If you haven't already seen step two or one, rectify that before continuing…
So for the electronics you have again many options. First, you have to decide which sensors and where you place them. If you made it this far, you don't need me to tell you what to do… but I would mention that you may have the sensors measure the hammers, the keys or both (the latter is my choice). There are many kind of choices you have for sensors. Probably you will not want contact one, so either optics or hall effect will be your choice. The latter are discussed in https://pianoclack.com/forum/d/238-another-diy-controller-project whereas the former are discussed at https://pianoclack.com/forum/d/243-diy-piano-sensors -- More details on the sensor comparison here
If you go "optics", like I am doing, you have two main avenues: comparators, like the original Cybrid; or ADCs like piano-conversion. The ADCs will give you more flexibility, the comparators might be easier to design and build fast enough. However even a cheap Raspberry Pi Pico has an ADC which can run 500ksample/s (and could be multiplexed among up to 3 channels, giving 166ksample/s per channel). Not that I am advocating using that board: too many are needed, a nightmare to track them and having them talk with each other…. Other boards have much better ADCs, are only marginally more expensive (per channel), and provide either many more bits (16 bits) at a marginally faster 700ksample/s (to be dived by many more channels, though) or they can be configured with the same bit depth as the Pico (12 bits) and provide much faster total data rate. In any case the lower bits of the ADCs are garbage anyway, so the 12 bits of 16-bit ADC in the ST board might be more usable than the 12-bit of the Pico (which has only about 9 usable bits, as described in its datasheet).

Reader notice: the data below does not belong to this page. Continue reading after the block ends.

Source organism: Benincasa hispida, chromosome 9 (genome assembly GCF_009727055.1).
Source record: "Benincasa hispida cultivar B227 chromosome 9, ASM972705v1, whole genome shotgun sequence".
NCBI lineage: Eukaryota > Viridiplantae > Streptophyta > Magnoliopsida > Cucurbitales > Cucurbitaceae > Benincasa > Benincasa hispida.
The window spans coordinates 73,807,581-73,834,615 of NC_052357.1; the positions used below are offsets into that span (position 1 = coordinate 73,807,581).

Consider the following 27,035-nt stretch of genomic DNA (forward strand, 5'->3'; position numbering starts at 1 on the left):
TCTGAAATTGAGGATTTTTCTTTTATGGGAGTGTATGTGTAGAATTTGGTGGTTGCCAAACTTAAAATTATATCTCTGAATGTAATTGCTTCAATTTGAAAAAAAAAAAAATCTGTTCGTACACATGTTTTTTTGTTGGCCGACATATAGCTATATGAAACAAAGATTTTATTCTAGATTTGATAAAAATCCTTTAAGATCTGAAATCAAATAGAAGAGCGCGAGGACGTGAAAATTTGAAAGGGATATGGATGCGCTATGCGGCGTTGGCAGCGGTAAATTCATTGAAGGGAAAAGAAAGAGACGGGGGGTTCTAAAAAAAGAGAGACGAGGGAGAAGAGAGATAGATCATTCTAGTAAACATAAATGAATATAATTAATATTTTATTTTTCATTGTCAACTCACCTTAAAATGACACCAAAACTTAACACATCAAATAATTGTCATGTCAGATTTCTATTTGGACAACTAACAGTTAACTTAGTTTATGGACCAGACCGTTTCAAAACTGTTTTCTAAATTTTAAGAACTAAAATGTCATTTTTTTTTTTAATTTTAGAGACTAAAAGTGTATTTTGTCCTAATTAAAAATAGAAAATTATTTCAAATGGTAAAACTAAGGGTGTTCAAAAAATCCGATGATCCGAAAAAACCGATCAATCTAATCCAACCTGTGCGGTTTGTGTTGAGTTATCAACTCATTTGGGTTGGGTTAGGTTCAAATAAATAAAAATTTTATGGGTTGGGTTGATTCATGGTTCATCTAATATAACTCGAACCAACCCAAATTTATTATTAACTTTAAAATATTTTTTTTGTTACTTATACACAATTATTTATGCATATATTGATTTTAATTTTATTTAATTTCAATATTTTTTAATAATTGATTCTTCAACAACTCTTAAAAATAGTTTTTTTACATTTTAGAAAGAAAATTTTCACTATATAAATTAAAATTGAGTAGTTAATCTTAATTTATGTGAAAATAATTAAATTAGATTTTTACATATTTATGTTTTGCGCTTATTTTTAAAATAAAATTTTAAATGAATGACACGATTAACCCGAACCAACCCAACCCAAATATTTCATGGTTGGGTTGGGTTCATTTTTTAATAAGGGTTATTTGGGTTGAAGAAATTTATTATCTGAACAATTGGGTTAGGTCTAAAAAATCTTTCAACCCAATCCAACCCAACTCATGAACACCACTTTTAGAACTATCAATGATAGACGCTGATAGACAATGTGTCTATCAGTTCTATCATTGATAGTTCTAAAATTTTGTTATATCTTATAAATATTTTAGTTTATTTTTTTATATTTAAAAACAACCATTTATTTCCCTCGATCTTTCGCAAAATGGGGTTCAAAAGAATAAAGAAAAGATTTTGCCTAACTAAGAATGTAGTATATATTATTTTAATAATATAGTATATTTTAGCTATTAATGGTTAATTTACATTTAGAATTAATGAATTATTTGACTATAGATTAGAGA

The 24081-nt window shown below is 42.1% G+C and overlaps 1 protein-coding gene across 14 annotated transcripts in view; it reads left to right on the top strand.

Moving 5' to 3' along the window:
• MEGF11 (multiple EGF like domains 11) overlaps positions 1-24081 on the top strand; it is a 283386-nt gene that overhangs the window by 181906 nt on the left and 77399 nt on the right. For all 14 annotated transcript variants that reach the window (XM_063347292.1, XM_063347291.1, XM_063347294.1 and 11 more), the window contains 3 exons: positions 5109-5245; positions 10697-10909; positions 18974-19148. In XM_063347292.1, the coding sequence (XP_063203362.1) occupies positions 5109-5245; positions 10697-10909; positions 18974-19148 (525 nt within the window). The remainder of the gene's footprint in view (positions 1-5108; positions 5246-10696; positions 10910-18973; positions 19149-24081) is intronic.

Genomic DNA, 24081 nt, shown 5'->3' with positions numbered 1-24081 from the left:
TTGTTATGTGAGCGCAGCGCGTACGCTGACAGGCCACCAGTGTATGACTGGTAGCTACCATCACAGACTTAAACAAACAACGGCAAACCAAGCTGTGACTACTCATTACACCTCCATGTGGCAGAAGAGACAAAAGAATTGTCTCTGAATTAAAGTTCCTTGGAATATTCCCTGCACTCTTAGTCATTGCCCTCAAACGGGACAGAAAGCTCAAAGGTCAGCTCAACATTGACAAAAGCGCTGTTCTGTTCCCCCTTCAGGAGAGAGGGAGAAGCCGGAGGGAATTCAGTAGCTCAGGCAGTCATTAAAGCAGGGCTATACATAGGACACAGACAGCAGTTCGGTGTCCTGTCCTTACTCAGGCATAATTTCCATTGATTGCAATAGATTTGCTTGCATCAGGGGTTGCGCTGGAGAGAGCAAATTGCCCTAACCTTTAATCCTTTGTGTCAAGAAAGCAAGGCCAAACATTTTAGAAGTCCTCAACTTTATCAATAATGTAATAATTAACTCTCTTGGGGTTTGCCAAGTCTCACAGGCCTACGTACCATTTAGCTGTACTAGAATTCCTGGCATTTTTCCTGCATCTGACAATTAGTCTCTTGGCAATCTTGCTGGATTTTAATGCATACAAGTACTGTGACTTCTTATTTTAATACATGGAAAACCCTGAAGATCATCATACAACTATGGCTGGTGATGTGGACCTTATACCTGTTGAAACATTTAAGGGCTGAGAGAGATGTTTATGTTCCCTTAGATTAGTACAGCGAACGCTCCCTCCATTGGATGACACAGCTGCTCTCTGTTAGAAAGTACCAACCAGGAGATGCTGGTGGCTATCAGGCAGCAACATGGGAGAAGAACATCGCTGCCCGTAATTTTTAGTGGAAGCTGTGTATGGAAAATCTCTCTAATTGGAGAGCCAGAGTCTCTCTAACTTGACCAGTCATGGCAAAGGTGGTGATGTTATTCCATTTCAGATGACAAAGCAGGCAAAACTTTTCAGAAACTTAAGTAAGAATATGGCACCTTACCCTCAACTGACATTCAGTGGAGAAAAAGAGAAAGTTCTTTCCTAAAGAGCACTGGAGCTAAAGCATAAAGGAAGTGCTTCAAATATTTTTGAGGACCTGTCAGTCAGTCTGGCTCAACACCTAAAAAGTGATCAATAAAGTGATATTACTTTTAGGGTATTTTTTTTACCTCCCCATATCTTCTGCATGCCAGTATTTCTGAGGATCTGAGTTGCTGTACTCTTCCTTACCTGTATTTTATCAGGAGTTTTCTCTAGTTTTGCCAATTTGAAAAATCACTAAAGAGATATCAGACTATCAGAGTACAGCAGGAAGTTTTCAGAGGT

The easiest thing to do with the ADC data is to have comparators in firmware (on each ADC boards, not on the controller as I did merely for testing purposes) and trigger MIDI note-on and note-off at appropriate levels. As needed, the firmware may do other things with the data, which would be very difficult with the hardware comparators. A possible "middle ground" alternative would be to use a DAC as the reference for the comparators, rather than a fixed voltage set by potentiometers as the original Cybrid did.
Stay tuned for more!